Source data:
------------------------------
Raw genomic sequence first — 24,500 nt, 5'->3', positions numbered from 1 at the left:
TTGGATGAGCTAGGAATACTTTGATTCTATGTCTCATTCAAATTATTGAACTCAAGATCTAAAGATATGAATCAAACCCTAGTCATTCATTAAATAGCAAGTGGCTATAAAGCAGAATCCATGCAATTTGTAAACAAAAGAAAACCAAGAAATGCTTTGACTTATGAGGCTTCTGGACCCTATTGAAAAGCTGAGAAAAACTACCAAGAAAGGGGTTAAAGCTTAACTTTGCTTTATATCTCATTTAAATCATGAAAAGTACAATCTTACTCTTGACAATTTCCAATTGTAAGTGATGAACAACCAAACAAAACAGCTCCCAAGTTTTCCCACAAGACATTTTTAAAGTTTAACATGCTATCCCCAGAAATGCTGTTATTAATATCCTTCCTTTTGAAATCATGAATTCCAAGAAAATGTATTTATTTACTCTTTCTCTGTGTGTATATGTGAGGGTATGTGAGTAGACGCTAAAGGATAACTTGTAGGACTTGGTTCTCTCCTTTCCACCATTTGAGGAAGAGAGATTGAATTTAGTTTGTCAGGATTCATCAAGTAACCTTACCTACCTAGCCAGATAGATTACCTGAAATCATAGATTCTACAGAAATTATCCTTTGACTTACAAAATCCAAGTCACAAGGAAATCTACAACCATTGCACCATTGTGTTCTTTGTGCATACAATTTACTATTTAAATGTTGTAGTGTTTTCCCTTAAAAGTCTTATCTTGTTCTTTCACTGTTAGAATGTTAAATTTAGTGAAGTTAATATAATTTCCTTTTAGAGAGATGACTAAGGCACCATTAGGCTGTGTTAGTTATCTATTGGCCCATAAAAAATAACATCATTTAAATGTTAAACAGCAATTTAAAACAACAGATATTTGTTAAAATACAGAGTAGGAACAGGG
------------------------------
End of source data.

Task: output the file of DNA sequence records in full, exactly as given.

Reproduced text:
Raw genomic sequence first — 24,500 nt, 5'->3', positions numbered from 1 at the left:
TTGGATGAGCTAGGAATACTTTGATTCTATGTCTCATTCAAATTATTGAACTCAAGATCTAAAGATATGAATCAAACCCTAGTCATTCATTAAATAGCAAGTGGCTATAAAGCAGAATCCATGCAATTTGTAAACAAAAGAAAACCAAGAAATGCTTTGACTTATGAGGCTTCTGGACCCTATTGAAAAGCTGAGAAAAACTACCAAGAAAGGGGTTAAAGCTTAACTTTGCTTTATATCTCATTTAAATCATGAAAAGTACAATCTTACTCTTGACAATTTCCAATTGTAAGTGATGAACAACCAAACAAAACAGCTCCCAAGTTTTCCCACAAGACATTTTTAAAGTTTAACATGCTATCCCCAGAAATGCTGTTATTAATATCCTTCCTTTTGAAATCATGAATTCCAAGAAAATGTATTTATTTACTCTTTCTCTGTGTGTATATGTGAGGGTATGTGAGTAGACGCTAAAGGATAACTTGTAGGACTTGGTTCTCTCCTTTCCACCATTTGAGGAAGAGAGATTGAATTTAGTTTGTCAGGATTCATCAAGTAACCTTACCTACCTAGCCAGATAGATTACCTGAAATCATAGATTCTACAGAAATTATCCTTTGACTTACAAAATCCAAGTCACAAGGAAATCTACAACCATTGCACCATTGTGTTCTTTGTGCATACAATTTACTATTTAAATGTTGTAGTGTTTTCCCTTAAAAGTCTTATCTTGTTCTTTCACTGTTAGAATGTTAAATTTAGTGAAGTTAATATAATTTCCTTTTAGAGAGATGACTAAGGCACCATTAGGCTGTGTTAGTTATCTATTGGCCCATAAAAAATAACATCATTTAAATGTTAAACAGCAATTTAAAACAACAGATATTTGTTAAAATACAGAGTAGGAACAGGG